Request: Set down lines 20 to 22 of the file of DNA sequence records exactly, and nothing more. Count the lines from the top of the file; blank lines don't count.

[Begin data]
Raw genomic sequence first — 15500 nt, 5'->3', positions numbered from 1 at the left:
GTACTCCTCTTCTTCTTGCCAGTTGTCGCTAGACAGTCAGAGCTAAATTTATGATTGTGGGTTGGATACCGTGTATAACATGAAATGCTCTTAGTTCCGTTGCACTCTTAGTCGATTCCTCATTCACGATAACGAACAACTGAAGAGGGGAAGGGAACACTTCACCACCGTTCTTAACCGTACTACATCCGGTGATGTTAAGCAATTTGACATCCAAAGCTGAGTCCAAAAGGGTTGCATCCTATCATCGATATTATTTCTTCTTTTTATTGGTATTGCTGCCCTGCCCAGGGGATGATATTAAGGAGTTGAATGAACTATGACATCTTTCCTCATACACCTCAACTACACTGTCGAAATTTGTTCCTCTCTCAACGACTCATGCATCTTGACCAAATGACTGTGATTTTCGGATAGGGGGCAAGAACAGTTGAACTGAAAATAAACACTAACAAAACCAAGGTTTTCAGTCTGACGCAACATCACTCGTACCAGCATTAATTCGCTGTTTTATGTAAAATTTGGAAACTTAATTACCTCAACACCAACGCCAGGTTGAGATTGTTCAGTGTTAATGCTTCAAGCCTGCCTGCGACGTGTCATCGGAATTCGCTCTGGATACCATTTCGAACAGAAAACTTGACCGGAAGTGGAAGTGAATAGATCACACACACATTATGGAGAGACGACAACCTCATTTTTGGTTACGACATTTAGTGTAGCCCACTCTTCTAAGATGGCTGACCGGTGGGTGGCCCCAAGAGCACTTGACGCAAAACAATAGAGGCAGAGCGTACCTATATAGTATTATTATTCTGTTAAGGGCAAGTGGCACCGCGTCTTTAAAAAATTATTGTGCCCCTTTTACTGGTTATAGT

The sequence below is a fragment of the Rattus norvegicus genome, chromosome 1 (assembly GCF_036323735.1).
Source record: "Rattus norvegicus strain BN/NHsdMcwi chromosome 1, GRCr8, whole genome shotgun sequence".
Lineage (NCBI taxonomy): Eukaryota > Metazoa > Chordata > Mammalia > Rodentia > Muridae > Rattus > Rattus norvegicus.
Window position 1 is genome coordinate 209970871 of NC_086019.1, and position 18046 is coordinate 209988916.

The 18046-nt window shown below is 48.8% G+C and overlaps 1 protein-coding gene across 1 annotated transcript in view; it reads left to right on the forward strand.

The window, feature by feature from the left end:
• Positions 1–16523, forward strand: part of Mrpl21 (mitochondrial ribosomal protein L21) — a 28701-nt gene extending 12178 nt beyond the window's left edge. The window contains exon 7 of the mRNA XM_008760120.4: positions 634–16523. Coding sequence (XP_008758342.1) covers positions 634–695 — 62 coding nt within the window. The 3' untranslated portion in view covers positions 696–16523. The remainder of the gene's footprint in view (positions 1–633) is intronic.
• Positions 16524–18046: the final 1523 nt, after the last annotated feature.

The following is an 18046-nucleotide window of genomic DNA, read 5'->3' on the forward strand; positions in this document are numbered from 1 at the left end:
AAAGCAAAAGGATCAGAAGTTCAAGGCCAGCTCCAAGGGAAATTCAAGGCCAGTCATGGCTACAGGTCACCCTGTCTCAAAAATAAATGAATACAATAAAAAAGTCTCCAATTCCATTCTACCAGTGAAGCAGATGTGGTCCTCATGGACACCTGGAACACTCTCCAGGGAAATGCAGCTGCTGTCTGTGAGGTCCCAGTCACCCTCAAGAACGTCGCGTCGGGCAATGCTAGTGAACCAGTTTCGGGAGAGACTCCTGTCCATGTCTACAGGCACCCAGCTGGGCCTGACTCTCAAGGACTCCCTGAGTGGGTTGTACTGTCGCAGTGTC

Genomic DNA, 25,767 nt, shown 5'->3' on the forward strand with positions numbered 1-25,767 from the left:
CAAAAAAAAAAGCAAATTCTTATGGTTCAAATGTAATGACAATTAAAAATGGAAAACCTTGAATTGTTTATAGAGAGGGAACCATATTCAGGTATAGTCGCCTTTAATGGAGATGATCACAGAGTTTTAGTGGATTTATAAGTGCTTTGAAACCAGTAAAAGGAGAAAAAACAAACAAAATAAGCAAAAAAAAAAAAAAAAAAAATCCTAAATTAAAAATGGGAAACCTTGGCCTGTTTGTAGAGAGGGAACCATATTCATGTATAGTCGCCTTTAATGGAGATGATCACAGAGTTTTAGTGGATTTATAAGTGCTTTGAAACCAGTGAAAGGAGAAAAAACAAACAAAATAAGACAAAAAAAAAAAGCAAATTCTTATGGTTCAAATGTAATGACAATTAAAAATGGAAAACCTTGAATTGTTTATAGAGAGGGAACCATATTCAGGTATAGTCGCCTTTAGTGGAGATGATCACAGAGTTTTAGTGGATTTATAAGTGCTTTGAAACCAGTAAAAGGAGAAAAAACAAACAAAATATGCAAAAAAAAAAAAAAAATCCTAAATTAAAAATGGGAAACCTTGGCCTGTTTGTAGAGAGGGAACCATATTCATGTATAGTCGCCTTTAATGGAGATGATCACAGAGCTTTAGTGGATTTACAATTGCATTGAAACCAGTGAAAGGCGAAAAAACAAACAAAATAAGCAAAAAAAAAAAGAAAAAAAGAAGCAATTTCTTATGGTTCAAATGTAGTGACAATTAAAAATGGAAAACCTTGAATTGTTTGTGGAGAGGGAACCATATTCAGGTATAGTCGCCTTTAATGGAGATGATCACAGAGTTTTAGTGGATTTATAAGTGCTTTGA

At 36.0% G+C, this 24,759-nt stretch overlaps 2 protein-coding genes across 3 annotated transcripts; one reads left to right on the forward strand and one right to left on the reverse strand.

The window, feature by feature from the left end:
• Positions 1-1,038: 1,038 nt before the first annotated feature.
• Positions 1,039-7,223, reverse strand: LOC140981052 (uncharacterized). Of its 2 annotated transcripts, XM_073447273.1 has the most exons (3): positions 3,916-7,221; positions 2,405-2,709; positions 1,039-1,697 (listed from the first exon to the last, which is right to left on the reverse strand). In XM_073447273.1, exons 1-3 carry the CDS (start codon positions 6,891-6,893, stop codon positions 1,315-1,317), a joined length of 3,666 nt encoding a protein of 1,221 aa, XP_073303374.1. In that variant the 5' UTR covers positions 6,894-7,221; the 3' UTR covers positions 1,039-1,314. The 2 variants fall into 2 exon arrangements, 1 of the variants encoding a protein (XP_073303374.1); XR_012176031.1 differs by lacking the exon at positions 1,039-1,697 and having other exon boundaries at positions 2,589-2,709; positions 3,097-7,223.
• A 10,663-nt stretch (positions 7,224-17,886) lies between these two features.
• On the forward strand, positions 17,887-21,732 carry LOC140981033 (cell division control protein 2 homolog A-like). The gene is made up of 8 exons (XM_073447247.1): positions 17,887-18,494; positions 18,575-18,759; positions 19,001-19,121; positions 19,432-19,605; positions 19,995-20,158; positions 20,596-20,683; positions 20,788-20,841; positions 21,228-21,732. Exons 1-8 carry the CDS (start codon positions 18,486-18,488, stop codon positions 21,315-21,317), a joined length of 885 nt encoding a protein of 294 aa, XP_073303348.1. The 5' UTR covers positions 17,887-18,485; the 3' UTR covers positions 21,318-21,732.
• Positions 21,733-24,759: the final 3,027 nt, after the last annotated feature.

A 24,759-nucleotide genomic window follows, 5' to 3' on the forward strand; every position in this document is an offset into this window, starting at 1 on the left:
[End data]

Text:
• On the forward strand, positions 17,887-21,732 carry LOC140981033 (cell division control protein 2 homolog A-like). The gene is made up of 8 exons (XM_073447247.1): positions 17,887-18,494; positions 18,575-18,759; positions 19,001-19,121; positions 19,432-19,605; positions 19,995-20,158; positions 20,596-20,683; positions 20,788-20,841; positions 21,228-21,732. Exons 1-8 carry the CDS (start codon positions 18,486-18,488, stop codon positions 21,315-21,317), a joined length of 885 nt encoding a protein of 294 aa, XP_073303348.1. The 5' UTR covers positions 17,887-18,485; the 3' UTR covers positions 21,318-21,732.
• Positions 21,733-24,759: the final 3,027 nt, after the last annotated feature.

A 24,759-nucleotide genomic window follows, 5' to 3' on the forward strand; every position in this document is an offset into this window, starting at 1 on the left: